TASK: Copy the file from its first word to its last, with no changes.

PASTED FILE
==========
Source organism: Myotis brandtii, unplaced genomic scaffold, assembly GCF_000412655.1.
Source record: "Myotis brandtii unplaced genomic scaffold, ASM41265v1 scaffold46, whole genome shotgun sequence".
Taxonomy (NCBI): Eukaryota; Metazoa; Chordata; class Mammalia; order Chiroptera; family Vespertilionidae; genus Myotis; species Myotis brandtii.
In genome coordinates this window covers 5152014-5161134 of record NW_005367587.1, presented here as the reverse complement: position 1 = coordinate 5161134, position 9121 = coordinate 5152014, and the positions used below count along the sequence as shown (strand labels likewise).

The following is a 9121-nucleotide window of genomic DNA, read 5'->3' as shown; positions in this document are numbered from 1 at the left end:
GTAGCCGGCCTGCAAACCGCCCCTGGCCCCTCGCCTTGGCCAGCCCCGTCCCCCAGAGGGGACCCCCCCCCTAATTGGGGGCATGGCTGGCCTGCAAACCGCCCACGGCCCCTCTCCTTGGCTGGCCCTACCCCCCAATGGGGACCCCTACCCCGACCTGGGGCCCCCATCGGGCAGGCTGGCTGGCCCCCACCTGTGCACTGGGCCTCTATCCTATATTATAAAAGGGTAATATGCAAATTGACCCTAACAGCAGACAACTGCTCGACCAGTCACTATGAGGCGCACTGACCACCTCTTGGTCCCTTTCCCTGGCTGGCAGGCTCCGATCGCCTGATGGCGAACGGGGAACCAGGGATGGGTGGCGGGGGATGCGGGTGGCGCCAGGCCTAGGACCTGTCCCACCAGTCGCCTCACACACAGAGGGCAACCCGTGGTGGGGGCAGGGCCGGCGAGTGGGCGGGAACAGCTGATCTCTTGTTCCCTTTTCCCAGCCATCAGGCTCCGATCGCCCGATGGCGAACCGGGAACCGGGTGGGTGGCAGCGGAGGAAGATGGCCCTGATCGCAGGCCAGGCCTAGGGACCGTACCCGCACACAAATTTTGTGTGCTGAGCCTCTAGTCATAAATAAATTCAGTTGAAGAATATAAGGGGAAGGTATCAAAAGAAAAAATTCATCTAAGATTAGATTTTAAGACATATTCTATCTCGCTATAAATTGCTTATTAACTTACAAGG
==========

Source organism: Myotis brandtii, unplaced genomic scaffold, assembly GCF_000412655.1.
Source record: "Myotis brandtii unplaced genomic scaffold, ASM41265v1 scaffold46, whole genome shotgun sequence".
Taxonomy (NCBI): Eukaryota; Metazoa; Chordata; class Mammalia; order Chiroptera; family Vespertilionidae; genus Myotis; species Myotis brandtii.
In genome coordinates this window covers 5152014-5161134 of record NW_005367587.1, presented here as the reverse complement: position 1 = coordinate 5161134, position 9121 = coordinate 5152014, and the positions used below count along the sequence as shown (strand labels likewise).

The following is a 9121-nucleotide window of genomic DNA, read 5'->3' as shown; positions in this document are numbered from 1 at the left end:
GTAGCCGGCCTGCAAACCGCCCCTGGCCCCTCGCCTTGGCCAGCCCCGTCCCCCAGAGGGGACCCCCCCCCTAATTGGGGGCATGGCTGGCCTGCAAACCGCCCACGGCCCCTCTCCTTGGCTGGCCCTACCCCCCAATGGGGACCCCTACCCCGACCTGGGGCCCCCATCGGGCAGGCTGGCTGGCCCCCACCTGTGCACTGGGCCTCTATCCTATATTATAAAAGGGTAATATGCAAATTGACCCTAACAGCAGACAACTGCTCGACCAGTCACTATGAGGCGCACTGACCACCTCTTGGTCCCTTTCCCTGGCTGGCAGGCTCCGATCGCCTGATGGCGAACGGGGAACCAGGGATGGGTGGCGGGGGATGCGGGTGGCGCCAGGCCTAGGACCTGTCCCACCAGTCGCCTCACACACAGAGGGCAACCCGTGGTGGGGGCAGGGCCGGCGAGTGGGCGGGAACAGCTGATCTCTTGTTCCCTTTTCCCAGCCATCAGGCTCCGATCGCCCGATGGCGAACCGGGAACCGGGTGGGTGGCAGCGGAGGAAGATGGCCCTGATCGCAGGCCAGGCCTAGGGACCGTACCCGCACACAAATTTTGTGTGCTGAGCCTCTAGTCATAAATAAATTCAGTTGAAGAATATAAGGGGAAGGTATCAAAAGAAAAAATTCATCTAAGATTAGATTTTAAGACATATTCTATCTCGCTATAAATTGCTTATTAACTTACAAGG